Tuesday, May 25, 2010

No More Famitsu for Me

In 2006, when Japanese game rag Famitsu gave Dead or Alive Xtreme 2 (Xbox 360) conspicuously high review scores despite a consensus in the Western gaming community that the game wasn't that good, I shrugged and said, "culture gap." Any game publication could be expected to hand out an evaluation that differs -- sometimes wildly -- from the general consensus, especially in cases where a game had been localized for a foreign market. But, as I intend to illustrate below, an outlandish review score can also be an indication of plain, old-fashioned corruption.

Consider the history of Famitsu, a magazine once revered for the infrequency with which it gave out tens (Famitsu reviews games with a four-person format mimicked by EGM and others). In the first 12 years of its existence, Famitsu never gave a full 40/40 score to any game. Beginning in 1998 with The Legend of Zelda: Ocarina of Time, as many as fourteen games that may or may not have arguably deserved perfect scores started getting them. The trend accelerated, with three games winning perfect scores in 2008, and four games in 2009. At the same time, Famitsu started winning exclusives left and right, often reviewing games prior to their release dates. Together, these phenomena formed a strong suggestion that Famitsu was squarely in the business of hyping games, not criticizing them.

When Famitsu gave Metal Gear Solid: Peace Walker (PSP) a perfect score of 40/40, it was a confirmation of prior suspicions for many. In particular, Gawker Media's game blog Kotaku pointed out that Famitsu's adulation for the game reeked of dishonesty (citing product tie-in agreements between Konami and two major Japanese game magazines, and an advertising campaign in which Hirokazu Hamamura, former Famitsu Editor-in-Chief and current president of the magazine's parent company Enterbrain endorses the game).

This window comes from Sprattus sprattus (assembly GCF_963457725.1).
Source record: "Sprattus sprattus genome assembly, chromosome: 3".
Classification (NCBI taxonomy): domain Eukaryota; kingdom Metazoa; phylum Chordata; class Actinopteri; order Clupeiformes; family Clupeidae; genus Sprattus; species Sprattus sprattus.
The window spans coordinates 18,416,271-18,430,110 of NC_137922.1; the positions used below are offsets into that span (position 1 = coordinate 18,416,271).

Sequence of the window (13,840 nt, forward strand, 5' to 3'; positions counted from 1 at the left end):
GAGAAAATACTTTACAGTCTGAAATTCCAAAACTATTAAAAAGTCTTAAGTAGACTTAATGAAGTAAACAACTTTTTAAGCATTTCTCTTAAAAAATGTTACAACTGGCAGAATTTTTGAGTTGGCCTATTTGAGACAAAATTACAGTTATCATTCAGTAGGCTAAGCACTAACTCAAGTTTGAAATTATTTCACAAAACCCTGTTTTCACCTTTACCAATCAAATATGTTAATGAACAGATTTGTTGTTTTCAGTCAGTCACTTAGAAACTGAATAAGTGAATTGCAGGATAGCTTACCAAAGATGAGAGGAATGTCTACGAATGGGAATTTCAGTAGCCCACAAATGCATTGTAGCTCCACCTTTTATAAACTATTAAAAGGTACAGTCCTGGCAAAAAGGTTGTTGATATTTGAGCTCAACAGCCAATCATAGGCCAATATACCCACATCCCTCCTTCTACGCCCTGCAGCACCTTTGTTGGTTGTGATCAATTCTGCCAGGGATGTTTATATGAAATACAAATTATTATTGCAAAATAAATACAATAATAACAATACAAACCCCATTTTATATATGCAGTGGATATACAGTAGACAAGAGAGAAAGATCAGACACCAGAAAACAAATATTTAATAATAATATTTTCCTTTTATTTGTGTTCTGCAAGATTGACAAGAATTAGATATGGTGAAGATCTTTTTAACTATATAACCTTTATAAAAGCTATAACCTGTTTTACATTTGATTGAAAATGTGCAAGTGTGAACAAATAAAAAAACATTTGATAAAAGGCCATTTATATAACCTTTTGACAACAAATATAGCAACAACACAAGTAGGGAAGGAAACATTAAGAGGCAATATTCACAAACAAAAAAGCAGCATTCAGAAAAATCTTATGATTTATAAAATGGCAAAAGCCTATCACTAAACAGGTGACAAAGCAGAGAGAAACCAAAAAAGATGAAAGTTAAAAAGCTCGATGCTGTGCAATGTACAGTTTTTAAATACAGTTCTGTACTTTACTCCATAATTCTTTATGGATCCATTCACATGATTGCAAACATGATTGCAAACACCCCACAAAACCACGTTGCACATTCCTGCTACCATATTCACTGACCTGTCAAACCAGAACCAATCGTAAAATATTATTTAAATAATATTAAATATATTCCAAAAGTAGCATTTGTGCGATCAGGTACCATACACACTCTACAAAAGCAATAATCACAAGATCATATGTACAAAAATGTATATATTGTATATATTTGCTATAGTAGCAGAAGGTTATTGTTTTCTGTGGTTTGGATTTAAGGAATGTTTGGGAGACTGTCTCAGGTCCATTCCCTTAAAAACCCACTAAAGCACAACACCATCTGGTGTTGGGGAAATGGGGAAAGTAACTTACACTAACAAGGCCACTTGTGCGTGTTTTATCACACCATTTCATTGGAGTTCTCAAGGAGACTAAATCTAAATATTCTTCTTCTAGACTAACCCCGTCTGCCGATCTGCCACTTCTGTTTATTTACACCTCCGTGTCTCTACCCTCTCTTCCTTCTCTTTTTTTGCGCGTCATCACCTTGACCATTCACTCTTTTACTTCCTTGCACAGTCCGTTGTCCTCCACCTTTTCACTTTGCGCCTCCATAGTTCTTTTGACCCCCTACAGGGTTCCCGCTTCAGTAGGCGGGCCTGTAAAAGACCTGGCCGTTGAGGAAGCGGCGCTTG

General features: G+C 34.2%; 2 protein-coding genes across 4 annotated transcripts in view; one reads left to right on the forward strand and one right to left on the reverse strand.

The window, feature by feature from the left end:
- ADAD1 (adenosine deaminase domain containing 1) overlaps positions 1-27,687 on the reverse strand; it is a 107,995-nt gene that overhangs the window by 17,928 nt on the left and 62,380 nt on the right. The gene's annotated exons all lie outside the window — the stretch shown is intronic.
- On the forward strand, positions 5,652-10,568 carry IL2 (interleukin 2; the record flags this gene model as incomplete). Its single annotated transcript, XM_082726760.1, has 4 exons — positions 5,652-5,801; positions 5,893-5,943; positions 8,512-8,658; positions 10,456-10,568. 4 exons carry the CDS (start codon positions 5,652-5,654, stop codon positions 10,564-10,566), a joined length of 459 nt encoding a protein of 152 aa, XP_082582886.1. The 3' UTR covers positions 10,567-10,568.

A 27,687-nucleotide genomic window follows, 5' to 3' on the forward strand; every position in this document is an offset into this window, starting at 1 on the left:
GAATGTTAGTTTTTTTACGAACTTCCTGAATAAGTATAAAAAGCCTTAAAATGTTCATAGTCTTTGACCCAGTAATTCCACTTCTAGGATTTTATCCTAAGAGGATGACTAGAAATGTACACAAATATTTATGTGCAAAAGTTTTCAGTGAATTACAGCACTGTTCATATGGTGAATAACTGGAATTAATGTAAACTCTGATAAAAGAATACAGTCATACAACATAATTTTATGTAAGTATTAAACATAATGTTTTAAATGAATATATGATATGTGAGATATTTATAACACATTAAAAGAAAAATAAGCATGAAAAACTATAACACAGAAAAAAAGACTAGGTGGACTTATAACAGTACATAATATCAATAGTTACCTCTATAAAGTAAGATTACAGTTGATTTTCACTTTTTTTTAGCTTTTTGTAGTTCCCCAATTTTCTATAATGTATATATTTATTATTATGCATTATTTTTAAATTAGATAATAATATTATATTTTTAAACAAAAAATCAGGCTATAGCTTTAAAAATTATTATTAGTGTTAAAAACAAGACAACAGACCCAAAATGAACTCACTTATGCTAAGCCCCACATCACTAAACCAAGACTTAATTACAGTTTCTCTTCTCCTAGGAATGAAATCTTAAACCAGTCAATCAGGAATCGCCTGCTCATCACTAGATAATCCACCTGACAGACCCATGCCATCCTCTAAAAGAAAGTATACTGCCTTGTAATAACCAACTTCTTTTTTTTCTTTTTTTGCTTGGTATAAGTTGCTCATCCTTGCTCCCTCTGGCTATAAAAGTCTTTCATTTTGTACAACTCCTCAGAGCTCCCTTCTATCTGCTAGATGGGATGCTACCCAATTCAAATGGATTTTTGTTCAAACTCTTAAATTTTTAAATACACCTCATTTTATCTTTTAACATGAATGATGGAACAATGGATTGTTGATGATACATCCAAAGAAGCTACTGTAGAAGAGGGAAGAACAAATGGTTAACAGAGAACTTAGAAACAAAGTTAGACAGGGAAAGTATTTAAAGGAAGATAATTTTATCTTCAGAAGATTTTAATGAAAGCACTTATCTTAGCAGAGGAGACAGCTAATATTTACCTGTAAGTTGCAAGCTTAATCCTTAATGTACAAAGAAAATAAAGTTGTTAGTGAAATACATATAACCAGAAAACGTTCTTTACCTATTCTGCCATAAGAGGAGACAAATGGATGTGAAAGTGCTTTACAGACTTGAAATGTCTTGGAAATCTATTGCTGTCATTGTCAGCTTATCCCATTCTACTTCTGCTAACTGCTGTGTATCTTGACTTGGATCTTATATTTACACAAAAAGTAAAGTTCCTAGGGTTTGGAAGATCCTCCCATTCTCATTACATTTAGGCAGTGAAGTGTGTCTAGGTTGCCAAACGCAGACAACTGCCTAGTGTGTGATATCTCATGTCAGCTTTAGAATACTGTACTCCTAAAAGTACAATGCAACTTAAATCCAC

In response to the accusation, Konami and Famitsu teamed up in joint opposition of Kotaku, a move which only served to cement the idea that Famitsu could no longer be trusted as an impartial critic.

Those who remain unconvinced of Famitsu's conflict of interest needn't look any farther than the current print issue of Famitsu Xbox 360, in which three games, Lost Planet 2, Super Street Fighter IV and Splinter Cell: Conviction, have all been given scores of three nines and a ten (92.5%). On Gamerankings.com, however, Lost Planet 2 averages 68.87% over 24 reviews (at the time of this posting) from various English-language game websites.

Now, before you shrug and say "culture gap," consider this. I've singled out Lost Planet 2 for the Xbox 360 because it disproves the suggestion that the disagreement between Famitsu and Kotaku is founded in cultural difference between consumers in different countries: On the Japanese Amazon website, the very same game averages a measly 60.6% over 32 reviews (at the time of this posting), all from Japanese-speaking customers.

That's not a gap between cultures. That's a gap between advertisers and consumers.

In a world where consumers can go online and make decisions based on reviews from so many different sources, there is no demand for a biased print periodical like Famitsu. If the management of that publication aren't willing to abandon their current formula of charging people for the chance to be advertised to rather than informed, then they deserve the extinction to which they are doomed.

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